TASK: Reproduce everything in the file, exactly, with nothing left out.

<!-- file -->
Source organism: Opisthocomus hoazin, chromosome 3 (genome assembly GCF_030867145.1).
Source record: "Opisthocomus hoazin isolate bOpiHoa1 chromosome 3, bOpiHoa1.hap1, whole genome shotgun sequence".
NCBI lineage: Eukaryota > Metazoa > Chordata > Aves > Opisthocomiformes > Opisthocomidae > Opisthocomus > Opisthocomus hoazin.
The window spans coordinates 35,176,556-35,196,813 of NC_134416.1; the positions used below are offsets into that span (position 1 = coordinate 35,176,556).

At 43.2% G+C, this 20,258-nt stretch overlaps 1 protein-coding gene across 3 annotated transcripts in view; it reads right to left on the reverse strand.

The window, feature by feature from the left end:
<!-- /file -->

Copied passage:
Source organism: Opisthocomus hoazin, chromosome 3 (genome assembly GCF_030867145.1).
Source record: "Opisthocomus hoazin isolate bOpiHoa1 chromosome 3, bOpiHoa1.hap1, whole genome shotgun sequence".
NCBI lineage: Eukaryota > Metazoa > Chordata > Aves > Opisthocomiformes > Opisthocomidae > Opisthocomus > Opisthocomus hoazin.
The window spans coordinates 35,176,556-35,196,813 of NC_134416.1; the positions used below are offsets into that span (position 1 = coordinate 35,176,556).

At 43.2% G+C, this 20,258-nt stretch overlaps 1 protein-coding gene across 3 annotated transcripts in view; it reads right to left on the reverse strand.

The window, feature by feature from the left end: